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Posted: Friday, 12 October 2018 21:20

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delWine Tasting Panel wowed by Pinot Noir Blind-Tasting

Oct 12: After an interesting food-wine paired tasting last month, the delWine Tasting Panel with 16 persons was wowed as they blind-tasted 11 Pinot Noirs with the Editor Subhash Arora who, with 63 international wine competitions under his belt, is quite knowledgeable about the rules of such tastings, hoping that soon the panellists will be able to deliver dependable, reliable and sought-after results, writes Subhash Arora while exhorting them to be bold tasters focusing on each wine

The 16 panellists were given a separate room where they could do the tasting quietly without any disturbance. For this Tasting following wines were tasted blind; -the order of tasting was mixed randomly and no one was informed anything about the wine except that they were from overseas and no vintage or area (country-cool climate or warm climate) was disclosed. The vintages were generally between 2015 and 2016.

To make the panellists stay on course, one label at random was poured twice at random and  nobody knew which wine it would be. The objective was to compare the individual scores for the same wine so that the tasters could themselves know the difference. Following wines were tasted in the order indicated (wines no. 5 and 8 were the same):

1.       Framingham Pinot Noir 2015 (Marlborough)

2.       Bourgogne Veilles Vignes des Pinot Noir Albert Bichot 2015 (Burgundy)

3.       Woodbridge Robert Mondavi (Napa)

4.       Robert Mondavi Private  Selection (Napa)

5.       Bouchard Eine  Bourgogne 2013 (Burgundy)

6.       1616 Pfaffmann Spaetburgunder 2016 (Pfalz)

7.       Labet 2013 (Burgundy)

8.       Bouchard Eine Bourgogne 2013 (Burgundy)

9.       Mud Island 2016 (Marlborough)

10.    Small Island 2016 (Tasmania)

11.   Joseph Drouhin Gevrey Chambertin 2013 (Burgundy)

The score was calculated out of 100 points with a break-up of Colour (10), Bouquet (30), Flavour (40), Finish (10) and overall feel (10). In order to keep the scoring somewhat consistent and within reasonable limits the minimum points that could be given for a wine were 74. Thus, if one taster did not like a wine for any reason he/she could not give less than 74-thus ensuring that while taking average score for a wine, the high scoring wines would not be overly-affected.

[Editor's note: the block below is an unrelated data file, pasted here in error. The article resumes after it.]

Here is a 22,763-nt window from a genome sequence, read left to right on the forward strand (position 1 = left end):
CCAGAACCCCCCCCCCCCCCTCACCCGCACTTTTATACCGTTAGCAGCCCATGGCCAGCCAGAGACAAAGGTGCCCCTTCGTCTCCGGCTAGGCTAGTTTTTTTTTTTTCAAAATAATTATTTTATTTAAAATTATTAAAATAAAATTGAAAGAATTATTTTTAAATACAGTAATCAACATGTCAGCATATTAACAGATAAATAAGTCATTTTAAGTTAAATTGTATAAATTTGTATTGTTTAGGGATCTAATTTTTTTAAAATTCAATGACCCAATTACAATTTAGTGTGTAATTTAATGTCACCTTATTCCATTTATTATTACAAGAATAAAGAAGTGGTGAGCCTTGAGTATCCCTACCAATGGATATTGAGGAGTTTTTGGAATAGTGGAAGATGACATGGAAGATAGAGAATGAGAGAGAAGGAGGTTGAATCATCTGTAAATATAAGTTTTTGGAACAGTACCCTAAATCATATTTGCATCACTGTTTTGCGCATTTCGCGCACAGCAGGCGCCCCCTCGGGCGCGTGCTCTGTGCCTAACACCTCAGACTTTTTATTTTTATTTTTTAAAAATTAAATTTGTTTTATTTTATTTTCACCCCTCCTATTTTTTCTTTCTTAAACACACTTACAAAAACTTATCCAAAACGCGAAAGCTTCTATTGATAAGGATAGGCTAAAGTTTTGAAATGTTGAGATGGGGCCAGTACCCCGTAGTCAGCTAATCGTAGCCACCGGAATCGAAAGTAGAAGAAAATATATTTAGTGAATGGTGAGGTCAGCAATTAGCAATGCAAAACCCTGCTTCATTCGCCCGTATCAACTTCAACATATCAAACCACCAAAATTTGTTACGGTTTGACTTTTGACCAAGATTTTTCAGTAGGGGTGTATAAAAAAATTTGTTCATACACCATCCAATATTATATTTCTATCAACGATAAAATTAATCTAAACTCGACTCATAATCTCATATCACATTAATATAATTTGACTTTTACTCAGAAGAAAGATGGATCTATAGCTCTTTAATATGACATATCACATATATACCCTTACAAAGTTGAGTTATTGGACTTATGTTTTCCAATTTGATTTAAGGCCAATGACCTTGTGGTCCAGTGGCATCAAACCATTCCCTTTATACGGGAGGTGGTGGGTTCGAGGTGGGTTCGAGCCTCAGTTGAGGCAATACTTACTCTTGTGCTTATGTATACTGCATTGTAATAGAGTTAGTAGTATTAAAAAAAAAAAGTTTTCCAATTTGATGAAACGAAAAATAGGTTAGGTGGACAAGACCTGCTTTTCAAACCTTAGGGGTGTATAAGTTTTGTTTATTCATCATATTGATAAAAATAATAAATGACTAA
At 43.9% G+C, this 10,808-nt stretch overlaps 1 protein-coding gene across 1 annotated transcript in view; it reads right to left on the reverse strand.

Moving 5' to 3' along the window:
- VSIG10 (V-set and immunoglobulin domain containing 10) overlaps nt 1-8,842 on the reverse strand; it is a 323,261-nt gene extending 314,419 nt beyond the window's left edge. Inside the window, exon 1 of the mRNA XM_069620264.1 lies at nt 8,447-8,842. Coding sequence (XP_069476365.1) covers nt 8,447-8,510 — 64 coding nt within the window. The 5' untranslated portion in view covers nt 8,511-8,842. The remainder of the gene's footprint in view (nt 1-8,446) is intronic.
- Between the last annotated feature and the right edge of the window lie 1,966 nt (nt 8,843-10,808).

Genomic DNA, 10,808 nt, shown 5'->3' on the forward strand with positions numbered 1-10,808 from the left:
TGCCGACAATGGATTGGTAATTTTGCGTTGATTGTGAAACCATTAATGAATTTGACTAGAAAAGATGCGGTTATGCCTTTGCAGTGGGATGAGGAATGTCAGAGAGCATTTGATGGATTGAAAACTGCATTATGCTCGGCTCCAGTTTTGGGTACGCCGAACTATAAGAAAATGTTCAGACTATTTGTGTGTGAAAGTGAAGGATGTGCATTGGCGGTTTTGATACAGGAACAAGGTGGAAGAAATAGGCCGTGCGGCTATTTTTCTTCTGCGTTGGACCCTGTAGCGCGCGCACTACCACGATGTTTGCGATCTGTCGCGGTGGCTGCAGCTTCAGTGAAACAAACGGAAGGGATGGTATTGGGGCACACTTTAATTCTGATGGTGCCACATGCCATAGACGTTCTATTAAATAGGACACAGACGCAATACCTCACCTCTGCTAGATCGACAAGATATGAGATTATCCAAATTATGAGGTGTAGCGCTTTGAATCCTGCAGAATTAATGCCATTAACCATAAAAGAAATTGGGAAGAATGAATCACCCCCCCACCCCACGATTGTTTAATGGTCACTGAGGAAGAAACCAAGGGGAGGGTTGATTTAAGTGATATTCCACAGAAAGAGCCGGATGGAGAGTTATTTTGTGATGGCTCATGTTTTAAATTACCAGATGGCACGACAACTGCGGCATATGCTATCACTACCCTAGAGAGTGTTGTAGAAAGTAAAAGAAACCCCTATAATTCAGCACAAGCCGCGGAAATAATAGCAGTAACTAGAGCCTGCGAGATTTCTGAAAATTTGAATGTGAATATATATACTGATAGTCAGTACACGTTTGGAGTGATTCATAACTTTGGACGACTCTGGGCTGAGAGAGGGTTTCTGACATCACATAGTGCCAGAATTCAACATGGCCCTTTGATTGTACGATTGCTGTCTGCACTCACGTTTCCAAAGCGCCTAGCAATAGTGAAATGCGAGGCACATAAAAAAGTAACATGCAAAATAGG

This was a preliminary tasting in an effort to train people in tasting wines properly. Despite the rough edges and several questions that might be rightly raised, the evening took the 16 tasters hopefully a notch higher in their ability to taste, analyse and rate wine properly. The scores varied from 74-95 but as expected many wines loved by some were not liked by the others. In this episode, we took directly the mathematical average, bringing the scores more in the middle of the range.

In any event, it was clear that the panel preferred Napa wines, followed by New Zealand Pinot Noirs over Burgundy. It could well be because the former are fruitier and ready to drink younger while wines like Gevrey Chambertin from Joseph Drouhin, one of my 3 top favourites, were more elegant, complex and age-worthy. Interestingly, one of the two wines selected to compare the rating prowess of those present, turned out to be oxidized and our idea for comparing the two same labels went for a toss, this time.

My personal favourites were Framingham (91), Bourgogne Albert Bichot (89), 1616 Pfaffmann (88), Robert Mondavi Private Selection (87), Joseph Drouhin Gevrey Chambertin (86) and Mud Island (86)- a tie.  Robert Mondavi Private Selection was a clear choice of the panel over the ubiquitous Woodbridge by Robert Mondavi. An interesting panel tasting that was enjoyed by everyone including Tim Dolan and Malcolm Davies, the visiting duo from  Peter Lehmann of Australia.

The next Panel Tasting Event (#5) will be a blind tasting of Shiraz where vintage and country of origin will be also announced for each wine being tasted.

Subhash Arora

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